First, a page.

SMR Senior Managers: are you fully protected?

The Senior Managers Regime comes into force on 7 March 2016. Our briefing examines the changes introduced by the new regime and highlights the issues Senior Managers should consider, including the tricky issue of indemnification and the application of SMR to in-house legal. This bulletin is relevant for Senior Managers working at banks, building societies and large investment firms.

2 February 2016

By 8 February 2016, all relevant firms (including foreign banks with UK branches) must notify the PRA and FCA of the approved persons who are to be Senior Managers under SMR, and of the firm’s responsibilities map and statement of responsibilities. The new regime will take effect on 7 March 2016.

As Senior Managers can now be individually accountable for their areas of responsibility, and in extreme cases could be criminally liable, many Risk and Compliance teams are reviewing the adequacy of their D&O cover to fully protect their senior people. Firms may be advised to offer (and Senior Managers advised to ask) for a separate indemnification agreement to be put in place to plug any gaps in the cover.

We set out below what the new regime will mean for those designated as a Senior Manager.  

What are Senior Managers responsible for?
Senior Managers are those individuals who have been delegated responsibility for a Senior Manager Function.  For relevant firms, the Senior Management Functions (SMFs) will replace Significant Influence Functions (SIFs).  

There are a total of thirty individual prescribed responsibilities under the FCA and PRA rules, which must be assigned to the individuals who hold SMFs. This is to ensure that in every firm someone is accountable for the fundamental responsibility inherent in each particular function.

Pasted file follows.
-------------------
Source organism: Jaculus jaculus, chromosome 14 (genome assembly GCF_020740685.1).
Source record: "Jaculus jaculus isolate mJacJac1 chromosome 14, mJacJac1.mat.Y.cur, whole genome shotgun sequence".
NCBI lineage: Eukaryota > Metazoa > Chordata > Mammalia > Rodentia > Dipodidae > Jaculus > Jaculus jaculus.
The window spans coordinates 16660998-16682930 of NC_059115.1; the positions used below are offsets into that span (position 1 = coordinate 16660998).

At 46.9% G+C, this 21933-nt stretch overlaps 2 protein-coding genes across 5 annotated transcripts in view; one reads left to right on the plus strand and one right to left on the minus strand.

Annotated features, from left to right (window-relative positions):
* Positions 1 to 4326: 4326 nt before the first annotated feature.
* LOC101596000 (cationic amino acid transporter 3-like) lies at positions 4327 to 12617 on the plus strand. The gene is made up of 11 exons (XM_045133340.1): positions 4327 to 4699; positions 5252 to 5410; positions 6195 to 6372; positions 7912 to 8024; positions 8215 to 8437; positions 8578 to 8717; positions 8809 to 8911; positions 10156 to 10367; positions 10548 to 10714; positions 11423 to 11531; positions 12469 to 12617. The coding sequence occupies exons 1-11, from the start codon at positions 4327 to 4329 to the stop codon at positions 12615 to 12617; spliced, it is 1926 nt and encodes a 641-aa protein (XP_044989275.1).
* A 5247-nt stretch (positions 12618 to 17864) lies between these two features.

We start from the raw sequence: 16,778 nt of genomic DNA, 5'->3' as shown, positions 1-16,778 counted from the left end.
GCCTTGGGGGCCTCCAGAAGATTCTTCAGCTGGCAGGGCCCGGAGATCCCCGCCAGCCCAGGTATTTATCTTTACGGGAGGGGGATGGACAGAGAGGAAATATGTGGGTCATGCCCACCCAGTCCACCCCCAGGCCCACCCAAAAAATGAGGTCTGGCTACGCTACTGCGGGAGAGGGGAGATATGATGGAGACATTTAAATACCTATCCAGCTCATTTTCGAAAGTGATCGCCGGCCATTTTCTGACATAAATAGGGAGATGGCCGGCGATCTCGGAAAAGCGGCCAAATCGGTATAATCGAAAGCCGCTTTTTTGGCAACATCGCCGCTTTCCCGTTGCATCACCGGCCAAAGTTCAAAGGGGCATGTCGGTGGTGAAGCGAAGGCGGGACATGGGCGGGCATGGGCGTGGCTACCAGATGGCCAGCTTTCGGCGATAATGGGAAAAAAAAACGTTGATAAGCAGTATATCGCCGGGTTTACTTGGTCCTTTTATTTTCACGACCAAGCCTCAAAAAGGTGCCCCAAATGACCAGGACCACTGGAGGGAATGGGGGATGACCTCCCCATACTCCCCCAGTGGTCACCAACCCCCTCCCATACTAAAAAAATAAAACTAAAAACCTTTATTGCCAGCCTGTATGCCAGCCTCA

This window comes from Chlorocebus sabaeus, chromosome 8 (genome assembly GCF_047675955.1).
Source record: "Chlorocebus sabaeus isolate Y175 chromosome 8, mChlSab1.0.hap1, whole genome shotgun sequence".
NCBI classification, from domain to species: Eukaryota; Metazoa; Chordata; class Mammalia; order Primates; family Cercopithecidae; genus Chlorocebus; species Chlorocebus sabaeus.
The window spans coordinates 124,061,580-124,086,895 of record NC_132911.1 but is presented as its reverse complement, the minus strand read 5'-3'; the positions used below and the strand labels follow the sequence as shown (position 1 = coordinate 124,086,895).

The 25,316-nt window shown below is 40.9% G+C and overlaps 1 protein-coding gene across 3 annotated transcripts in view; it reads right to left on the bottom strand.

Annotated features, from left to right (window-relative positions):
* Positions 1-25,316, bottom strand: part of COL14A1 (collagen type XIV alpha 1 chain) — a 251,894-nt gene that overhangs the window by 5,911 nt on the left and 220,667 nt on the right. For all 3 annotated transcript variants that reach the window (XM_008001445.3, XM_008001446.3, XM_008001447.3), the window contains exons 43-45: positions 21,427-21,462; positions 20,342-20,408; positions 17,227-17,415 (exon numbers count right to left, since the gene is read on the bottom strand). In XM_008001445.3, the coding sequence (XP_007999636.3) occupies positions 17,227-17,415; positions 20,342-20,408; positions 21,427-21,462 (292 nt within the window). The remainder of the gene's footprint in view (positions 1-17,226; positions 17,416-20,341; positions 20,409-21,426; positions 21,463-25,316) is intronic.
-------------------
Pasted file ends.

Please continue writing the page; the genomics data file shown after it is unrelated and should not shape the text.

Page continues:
Can responsibility be shared?
The regulators’ view is that responsibilities should generally be performed by, or allocated to, one individual.  However, it is accepted that there will be limited circumstances where sharing or dividing responsibility may be appropriate, provided that the firm can confirm there are no gaps in the allocation of responsibilities as a result.

What does ‘responsibility’ mean?
Overall responsibility means a person who either has ultimate responsibility (under the governing body) for managing or supervising a function; or who reports directly to the firm’s governing body about that matter.  Generally, this will be the most senior employee or officer responsible for managing that area. It does not necessarily mean that the person has day-to-day management control of that function.

Will Senior Managers be individually responsible?
Generally speaking, yes. The original proposals were that the relevant Senior Manager would automatically be deemed guilty of misconduct if a contravention occurred within his or her area of responsibility, with their only defence being that they took reasonable steps to avoid the contravention (this was known as the reverse burden of proof). However, in a welcome change, the provisions on the presumption of responsibility have been revised.

Under SMR, regulators will only be able to take enforcement action if they can show that the individual failed to take the steps that it is reasonable for a person in that position to take to prevent a regulatory breach from occurring.  

In what circumstances can a Senior Manager be disciplined for misconduct? 
Currently, a Senior Manager can be disciplined for misconduct if he or she (i) breaches a statement of principle for approved persons (under the new regime, this will become a code of conduct), or (ii) for knowingly being concerned in the firm’s breach of principle or rule. Under SMR, a Senior Manager can also be disciplined for misconduct if the firm has breached a regulatory requirement in an area where a Senior Manager is responsible and he/she failed to take reasonable steps to prevent that breach. 

Reasonable steps could include:

  • Taking pre-emptive actions to prevent a breach occurring, including any initial reviews of the business on taking up a function.
  • Implementing, policing and reviewing appropriate policies.
  • Awareness of relevant requirements and standards of the regulatory system.